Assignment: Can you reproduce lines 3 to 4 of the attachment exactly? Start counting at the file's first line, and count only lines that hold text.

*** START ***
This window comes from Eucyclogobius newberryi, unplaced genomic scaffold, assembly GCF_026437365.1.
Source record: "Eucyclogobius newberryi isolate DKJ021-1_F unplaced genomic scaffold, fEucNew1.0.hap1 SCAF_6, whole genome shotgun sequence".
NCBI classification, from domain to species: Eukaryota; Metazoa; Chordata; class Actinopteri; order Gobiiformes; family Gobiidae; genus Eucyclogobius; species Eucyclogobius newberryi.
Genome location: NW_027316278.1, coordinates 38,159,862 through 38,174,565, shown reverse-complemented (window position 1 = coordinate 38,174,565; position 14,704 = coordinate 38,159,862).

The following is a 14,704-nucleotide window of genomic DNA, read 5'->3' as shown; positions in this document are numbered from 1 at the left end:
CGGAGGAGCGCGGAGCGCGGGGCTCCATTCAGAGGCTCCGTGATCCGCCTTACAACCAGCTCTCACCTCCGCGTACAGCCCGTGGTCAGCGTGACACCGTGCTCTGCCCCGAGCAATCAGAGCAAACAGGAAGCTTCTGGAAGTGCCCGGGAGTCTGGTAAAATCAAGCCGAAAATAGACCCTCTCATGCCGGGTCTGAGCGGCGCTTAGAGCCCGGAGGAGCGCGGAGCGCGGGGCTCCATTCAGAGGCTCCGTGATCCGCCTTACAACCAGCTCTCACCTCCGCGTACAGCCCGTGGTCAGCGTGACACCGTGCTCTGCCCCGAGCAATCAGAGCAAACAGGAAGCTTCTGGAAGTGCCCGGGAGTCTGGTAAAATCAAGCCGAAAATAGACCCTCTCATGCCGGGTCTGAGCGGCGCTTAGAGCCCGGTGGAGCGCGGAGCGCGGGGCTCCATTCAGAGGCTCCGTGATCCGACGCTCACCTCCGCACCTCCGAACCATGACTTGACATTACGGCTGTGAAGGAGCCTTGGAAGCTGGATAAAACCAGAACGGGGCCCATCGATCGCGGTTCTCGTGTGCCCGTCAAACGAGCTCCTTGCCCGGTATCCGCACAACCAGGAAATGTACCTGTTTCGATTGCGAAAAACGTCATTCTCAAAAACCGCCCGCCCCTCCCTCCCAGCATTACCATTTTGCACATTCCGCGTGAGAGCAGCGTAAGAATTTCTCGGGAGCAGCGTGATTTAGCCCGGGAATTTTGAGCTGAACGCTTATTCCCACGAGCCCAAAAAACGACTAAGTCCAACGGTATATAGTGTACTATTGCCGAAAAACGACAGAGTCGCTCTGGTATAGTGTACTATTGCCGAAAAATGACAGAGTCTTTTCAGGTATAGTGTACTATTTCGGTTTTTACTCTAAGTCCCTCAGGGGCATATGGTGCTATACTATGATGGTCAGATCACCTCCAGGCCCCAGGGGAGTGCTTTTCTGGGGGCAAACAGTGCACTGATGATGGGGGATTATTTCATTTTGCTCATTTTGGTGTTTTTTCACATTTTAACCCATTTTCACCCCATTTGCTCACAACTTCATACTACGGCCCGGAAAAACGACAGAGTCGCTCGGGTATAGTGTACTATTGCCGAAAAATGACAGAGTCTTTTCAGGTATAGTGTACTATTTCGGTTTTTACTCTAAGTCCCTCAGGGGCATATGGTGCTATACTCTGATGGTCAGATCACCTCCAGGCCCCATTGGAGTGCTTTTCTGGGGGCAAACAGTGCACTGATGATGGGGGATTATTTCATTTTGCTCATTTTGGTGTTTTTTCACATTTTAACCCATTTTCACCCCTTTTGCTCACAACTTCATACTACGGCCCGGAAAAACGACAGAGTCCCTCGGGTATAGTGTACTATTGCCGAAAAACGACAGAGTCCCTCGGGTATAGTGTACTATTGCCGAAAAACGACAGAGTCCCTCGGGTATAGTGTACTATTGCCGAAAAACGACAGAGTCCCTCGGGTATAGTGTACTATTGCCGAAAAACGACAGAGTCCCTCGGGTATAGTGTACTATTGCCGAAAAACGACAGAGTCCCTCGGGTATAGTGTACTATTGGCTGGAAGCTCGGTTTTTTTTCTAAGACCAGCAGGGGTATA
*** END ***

NCBI classification, from domain to species: Eukaryota; Metazoa; Chordata; class Actinopteri; order Gobiiformes; family Gobiidae; genus Eucyclogobius; species Eucyclogobius newberryi.
Genome location: NW_027316278.1, coordinates 38,159,862 through 38,174,565, shown reverse-complemented (window position 1 = coordinate 38,174,565; position 14,704 = coordinate 38,159,862).